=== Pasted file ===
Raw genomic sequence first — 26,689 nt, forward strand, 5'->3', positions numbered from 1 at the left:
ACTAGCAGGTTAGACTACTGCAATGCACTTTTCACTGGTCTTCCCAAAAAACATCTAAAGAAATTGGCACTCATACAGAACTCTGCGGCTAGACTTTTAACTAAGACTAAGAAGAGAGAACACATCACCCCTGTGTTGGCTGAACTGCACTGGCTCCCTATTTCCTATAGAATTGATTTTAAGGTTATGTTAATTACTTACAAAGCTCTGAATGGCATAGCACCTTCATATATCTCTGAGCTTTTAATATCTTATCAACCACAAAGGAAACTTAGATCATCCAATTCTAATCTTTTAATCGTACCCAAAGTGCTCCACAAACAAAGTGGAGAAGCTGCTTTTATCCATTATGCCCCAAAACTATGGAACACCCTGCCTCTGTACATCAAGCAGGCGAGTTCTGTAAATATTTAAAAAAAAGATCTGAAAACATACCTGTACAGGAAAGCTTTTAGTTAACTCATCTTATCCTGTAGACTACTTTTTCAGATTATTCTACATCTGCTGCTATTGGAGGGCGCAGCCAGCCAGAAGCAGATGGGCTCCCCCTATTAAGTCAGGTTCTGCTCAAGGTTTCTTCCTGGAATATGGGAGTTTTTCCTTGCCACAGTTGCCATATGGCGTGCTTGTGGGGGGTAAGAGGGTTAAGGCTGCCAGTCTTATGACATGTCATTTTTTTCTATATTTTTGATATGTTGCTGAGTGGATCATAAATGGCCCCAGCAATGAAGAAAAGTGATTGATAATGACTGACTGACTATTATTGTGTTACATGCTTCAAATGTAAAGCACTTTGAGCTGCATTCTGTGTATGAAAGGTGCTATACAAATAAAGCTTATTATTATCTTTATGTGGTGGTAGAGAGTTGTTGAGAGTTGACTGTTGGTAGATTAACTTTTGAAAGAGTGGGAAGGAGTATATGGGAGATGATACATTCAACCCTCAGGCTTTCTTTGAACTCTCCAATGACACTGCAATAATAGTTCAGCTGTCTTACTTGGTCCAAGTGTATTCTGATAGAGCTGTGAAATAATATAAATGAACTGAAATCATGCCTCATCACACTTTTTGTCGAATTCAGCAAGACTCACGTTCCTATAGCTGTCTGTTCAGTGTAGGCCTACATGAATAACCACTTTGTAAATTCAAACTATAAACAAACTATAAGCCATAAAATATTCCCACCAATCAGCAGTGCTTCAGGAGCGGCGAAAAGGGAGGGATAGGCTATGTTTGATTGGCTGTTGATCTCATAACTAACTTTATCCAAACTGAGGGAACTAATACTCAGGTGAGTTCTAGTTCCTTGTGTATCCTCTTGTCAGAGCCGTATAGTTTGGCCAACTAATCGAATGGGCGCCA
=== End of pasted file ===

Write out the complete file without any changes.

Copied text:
Raw genomic sequence first — 26,689 nt, forward strand, 5'->3', positions numbered from 1 at the left:
ACTAGCAGGTTAGACTACTGCAATGCACTTTTCACTGGTCTTCCCAAAAAACATCTAAAGAAATTGGCACTCATACAGAACTCTGCGGCTAGACTTTTAACTAAGACTAAGAAGAGAGAACACATCACCCCTGTGTTGGCTGAACTGCACTGGCTCCCTATTTCCTATAGAATTGATTTTAAGGTTATGTTAATTACTTACAAAGCTCTGAATGGCATAGCACCTTCATATATCTCTGAGCTTTTAATATCTTATCAACCACAAAGGAAACTTAGATCATCCAATTCTAATCTTTTAATCGTACCCAAAGTGCTCCACAAACAAAGTGGAGAAGCTGCTTTTATCCATTATGCCCCAAAACTATGGAACACCCTGCCTCTGTACATCAAGCAGGCGAGTTCTGTAAATATTTAAAAAAAAGATCTGAAAACATACCTGTACAGGAAAGCTTTTAGTTAACTCATCTTATCCTGTAGACTACTTTTTCAGATTATTCTACATCTGCTGCTATTGGAGGGCGCAGCCAGCCAGAAGCAGATGGGCTCCCCCTATTAAGTCAGGTTCTGCTCAAGGTTTCTTCCTGGAATATGGGAGTTTTTCCTTGCCACAGTTGCCATATGGCGTGCTTGTGGGGGGTAAGAGGGTTAAGGCTGCCAGTCTTATGACATGTCATTTTTTTCTATATTTTTGATATGTTGCTGAGTGGATCATAAATGGCCCCAGCAATGAAGAAAAGTGATTGATAATGACTGACTGACTATTATTGTGTTACATGCTTCAAATGTAAAGCACTTTGAGCTGCATTCTGTGTATGAAAGGTGCTATACAAATAAAGCTTATTATTATCTTTATGTGGTGGTAGAGAGTTGTTGAGAGTTGACTGTTGGTAGATTAACTTTTGAAAGAGTGGGAAGGAGTATATGGGAGATGATACATTCAACCCTCAGGCTTTCTTTGAACTCTCCAATGACACTGCAATAATAGTTCAGCTGTCTTACTTGGTCCAAGTGTATTCTGATAGAGCTGTGAAATAATATAAATGAACTGAAATCATGCCTCATCACACTTTTTGTCGAATTCAGCAAGACTCACGTTCCTATAGCTGTCTGTTCAGTGTAGGCCTACATGAATAACCACTTTGTAAATTCAAACTATAAACAAACTATAAGCCATAAAATATTCCCACCAATCAGCAGTGCTTCAGGAGCGGCGAAAAGGGAGGGATAGGCTATGTTTGATTGGCTGTTGATCTCATAACTAACTTTATCCAAACTGAGGGAACTAATACTCAGGTGAGTTCTAGTTCCTTGTGTATCCTCTTGTCAGAGCCGTATAGTTTGGCCAACTAATCGAATGGGCGCCA